Stars: Noah Ringer, Dev Patel
Director: M. Night Shyamalan
Running time: 103 minutes
There is incomprehensible, and there is inexplicable, and then there is “The Last Airbender,” M. Night Shyamalan’s adaptation of the popular Nickelodeon cartoon “Avatar: The Last Airbender.”
Not to be confused with James Cameron’s tale of tree-hugging blue people, this saga revolves around (I think) a war-torn future world waiting for a messiah to unite it.
But the screenplay (also by Shyamalan) is cluttered with so much gobbledygook exposition and confusing action that it’s impossible to grasp what’s supposed to be going on for more than 15 seconds at a stretch. Who would have thought Shyamalan would come up with a movie that makes his “Lady in the Water” look positively sensible?
Actually, this seems to be the inevitable trajectory of a tremendously talented filmmaker who at some point convinced himself he could do no wrong. Just like “Lady in the Water,” “The Last Airbender” suggests an artist so completely lost inside his creation that he has no idea what works and what doesn’t. As it turns out, nothing works here. The things Shyamalan once did so well, especially in “The Sixth Sense” and “Unbreakable,” perfectly modulating the rhythms of the scenes and patiently building tension, have entirely abandoned him.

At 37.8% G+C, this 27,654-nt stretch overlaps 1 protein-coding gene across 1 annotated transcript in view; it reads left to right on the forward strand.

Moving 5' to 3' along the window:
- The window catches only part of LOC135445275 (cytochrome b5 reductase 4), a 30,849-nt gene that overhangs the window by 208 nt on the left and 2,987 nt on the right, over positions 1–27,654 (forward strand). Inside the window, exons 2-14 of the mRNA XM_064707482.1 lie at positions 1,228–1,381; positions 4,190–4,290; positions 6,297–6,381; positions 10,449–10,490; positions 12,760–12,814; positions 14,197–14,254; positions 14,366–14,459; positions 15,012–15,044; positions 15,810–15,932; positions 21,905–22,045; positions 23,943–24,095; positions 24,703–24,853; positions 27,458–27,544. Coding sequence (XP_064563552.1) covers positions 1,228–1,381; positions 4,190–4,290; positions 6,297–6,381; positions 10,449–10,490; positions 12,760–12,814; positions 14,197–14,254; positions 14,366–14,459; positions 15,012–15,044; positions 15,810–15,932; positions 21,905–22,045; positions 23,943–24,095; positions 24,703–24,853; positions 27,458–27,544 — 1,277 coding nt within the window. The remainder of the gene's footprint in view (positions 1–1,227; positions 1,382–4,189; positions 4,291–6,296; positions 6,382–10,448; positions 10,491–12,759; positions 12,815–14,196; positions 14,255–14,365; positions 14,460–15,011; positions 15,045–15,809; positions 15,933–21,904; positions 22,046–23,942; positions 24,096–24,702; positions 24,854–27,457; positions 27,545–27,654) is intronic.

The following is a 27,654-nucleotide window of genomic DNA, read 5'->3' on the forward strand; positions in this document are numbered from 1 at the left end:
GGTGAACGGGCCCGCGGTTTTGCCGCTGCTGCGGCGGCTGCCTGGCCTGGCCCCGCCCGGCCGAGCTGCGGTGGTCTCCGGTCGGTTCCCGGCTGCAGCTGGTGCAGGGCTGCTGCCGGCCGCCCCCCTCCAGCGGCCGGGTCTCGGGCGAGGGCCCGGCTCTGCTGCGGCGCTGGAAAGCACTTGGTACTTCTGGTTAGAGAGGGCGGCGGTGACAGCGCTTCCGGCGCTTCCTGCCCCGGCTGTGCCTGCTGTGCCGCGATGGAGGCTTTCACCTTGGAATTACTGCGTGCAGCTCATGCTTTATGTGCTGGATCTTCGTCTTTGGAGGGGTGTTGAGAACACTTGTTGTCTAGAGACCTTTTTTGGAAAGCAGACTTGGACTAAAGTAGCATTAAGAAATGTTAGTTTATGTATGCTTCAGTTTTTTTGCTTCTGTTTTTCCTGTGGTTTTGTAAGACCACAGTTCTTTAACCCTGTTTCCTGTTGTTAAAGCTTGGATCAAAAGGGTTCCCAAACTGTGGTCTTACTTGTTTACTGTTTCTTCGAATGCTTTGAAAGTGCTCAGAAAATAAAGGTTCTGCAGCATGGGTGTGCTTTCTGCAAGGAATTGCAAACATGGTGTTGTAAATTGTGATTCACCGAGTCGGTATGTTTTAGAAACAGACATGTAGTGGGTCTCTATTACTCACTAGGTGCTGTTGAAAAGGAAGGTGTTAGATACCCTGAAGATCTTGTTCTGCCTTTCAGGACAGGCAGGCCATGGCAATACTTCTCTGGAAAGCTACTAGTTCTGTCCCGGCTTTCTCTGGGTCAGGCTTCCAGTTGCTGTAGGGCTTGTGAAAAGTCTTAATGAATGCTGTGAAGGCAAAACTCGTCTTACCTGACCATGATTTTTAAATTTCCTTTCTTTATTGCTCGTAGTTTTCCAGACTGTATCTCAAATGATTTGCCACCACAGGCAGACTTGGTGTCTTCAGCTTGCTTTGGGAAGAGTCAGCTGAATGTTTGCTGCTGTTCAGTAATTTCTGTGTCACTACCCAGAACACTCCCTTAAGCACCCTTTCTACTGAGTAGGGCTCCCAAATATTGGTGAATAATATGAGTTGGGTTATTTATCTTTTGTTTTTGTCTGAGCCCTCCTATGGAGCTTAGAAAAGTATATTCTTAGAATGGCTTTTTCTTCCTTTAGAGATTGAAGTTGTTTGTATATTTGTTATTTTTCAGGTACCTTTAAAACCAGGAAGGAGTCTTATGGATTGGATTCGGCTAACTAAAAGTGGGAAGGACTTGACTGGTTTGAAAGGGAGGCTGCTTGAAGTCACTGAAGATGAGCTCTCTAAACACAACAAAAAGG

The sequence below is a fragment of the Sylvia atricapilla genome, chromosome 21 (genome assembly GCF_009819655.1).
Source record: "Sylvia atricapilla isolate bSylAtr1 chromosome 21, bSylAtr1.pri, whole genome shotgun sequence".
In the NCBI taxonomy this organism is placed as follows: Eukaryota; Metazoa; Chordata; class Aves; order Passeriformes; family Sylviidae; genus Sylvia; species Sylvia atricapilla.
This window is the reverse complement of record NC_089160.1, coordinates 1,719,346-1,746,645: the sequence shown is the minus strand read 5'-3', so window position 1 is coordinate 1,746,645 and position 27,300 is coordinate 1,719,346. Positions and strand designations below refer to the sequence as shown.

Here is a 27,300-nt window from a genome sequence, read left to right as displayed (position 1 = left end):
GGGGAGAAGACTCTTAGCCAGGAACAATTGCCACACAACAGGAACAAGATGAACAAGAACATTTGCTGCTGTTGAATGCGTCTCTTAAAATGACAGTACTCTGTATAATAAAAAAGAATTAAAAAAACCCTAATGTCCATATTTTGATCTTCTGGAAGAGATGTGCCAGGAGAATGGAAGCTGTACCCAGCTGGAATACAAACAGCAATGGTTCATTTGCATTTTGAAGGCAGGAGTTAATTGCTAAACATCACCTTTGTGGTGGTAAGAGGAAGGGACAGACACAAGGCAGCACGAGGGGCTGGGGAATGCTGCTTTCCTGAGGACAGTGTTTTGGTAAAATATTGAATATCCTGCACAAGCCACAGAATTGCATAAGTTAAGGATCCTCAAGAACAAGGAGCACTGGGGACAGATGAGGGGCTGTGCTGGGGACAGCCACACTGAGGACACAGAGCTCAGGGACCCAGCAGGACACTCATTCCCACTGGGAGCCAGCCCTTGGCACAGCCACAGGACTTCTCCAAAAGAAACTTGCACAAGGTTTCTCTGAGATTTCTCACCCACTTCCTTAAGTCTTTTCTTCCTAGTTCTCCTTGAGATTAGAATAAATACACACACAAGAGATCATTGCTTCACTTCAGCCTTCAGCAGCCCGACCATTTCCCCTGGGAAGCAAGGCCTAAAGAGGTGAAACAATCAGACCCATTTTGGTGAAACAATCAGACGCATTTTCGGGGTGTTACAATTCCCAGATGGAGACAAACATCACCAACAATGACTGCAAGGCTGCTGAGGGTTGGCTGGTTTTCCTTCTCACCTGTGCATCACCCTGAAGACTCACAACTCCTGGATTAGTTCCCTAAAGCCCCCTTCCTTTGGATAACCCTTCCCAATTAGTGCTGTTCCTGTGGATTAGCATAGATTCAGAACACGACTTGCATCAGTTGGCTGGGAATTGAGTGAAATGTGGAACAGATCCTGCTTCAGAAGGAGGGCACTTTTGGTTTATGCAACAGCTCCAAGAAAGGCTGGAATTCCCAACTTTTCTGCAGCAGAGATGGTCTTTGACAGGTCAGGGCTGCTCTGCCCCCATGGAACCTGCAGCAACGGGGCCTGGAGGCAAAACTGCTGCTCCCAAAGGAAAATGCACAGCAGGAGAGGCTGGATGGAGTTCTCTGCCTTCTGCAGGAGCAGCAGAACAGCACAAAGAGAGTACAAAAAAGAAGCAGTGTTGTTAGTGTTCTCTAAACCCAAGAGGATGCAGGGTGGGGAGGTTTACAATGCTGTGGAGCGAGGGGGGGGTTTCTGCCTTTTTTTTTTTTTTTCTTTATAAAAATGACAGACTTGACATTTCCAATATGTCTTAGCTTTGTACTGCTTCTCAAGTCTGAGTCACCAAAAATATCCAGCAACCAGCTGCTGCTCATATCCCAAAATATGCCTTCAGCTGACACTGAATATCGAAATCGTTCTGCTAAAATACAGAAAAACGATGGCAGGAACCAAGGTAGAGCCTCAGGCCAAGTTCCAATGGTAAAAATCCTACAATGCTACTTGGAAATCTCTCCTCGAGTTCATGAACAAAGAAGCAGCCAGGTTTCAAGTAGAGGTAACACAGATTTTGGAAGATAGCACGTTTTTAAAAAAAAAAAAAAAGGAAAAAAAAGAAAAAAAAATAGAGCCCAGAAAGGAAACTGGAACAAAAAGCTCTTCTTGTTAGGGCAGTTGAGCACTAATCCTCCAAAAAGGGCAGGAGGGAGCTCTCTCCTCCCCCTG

The opening scenes introduce us to sister and brother Katara (Nicola Peltz) and Sokka (Jackson Rathbone), two members of Water Nation — one of four nations that were once kept in balance by the mysterious Avatar. But when the Avatar went missing, all hell broke loose, as the Fire Nation declared war on the others, including Air Nation and Earth Nation. Got all that? (If not, there’s also a Yoda-like creature called “the spirit dragon” to confuse you even further.)
Part of the problem here is that Shyamalan has tried to cram about three seasons of the cartoon’s plot points into this one movie, including the story of the prince of Fire Nation (Dev Patel from “Slumdog Millionaire”), who was cast out of the palace for being a wimp. The other, bigger problem is that you don’t care about any of these people, whose motivations and personalities are impossible to discern.
At some point, a savior emerges, Aang (Noah Ringer), a boy who can bend air — i.e., make the wind knock people over — and thus the Avatar who will bring peace to this universe.
What else can one complain about? The cheesy effects; the 3-D photography that barely looks three-dimensional; the fact that none of the cute-looking but vastly inexperienced lead actors has the chops to be carrying a large production? It’s a little early to be saying this, but I’d wager good money that you won’t see a worse movie this year.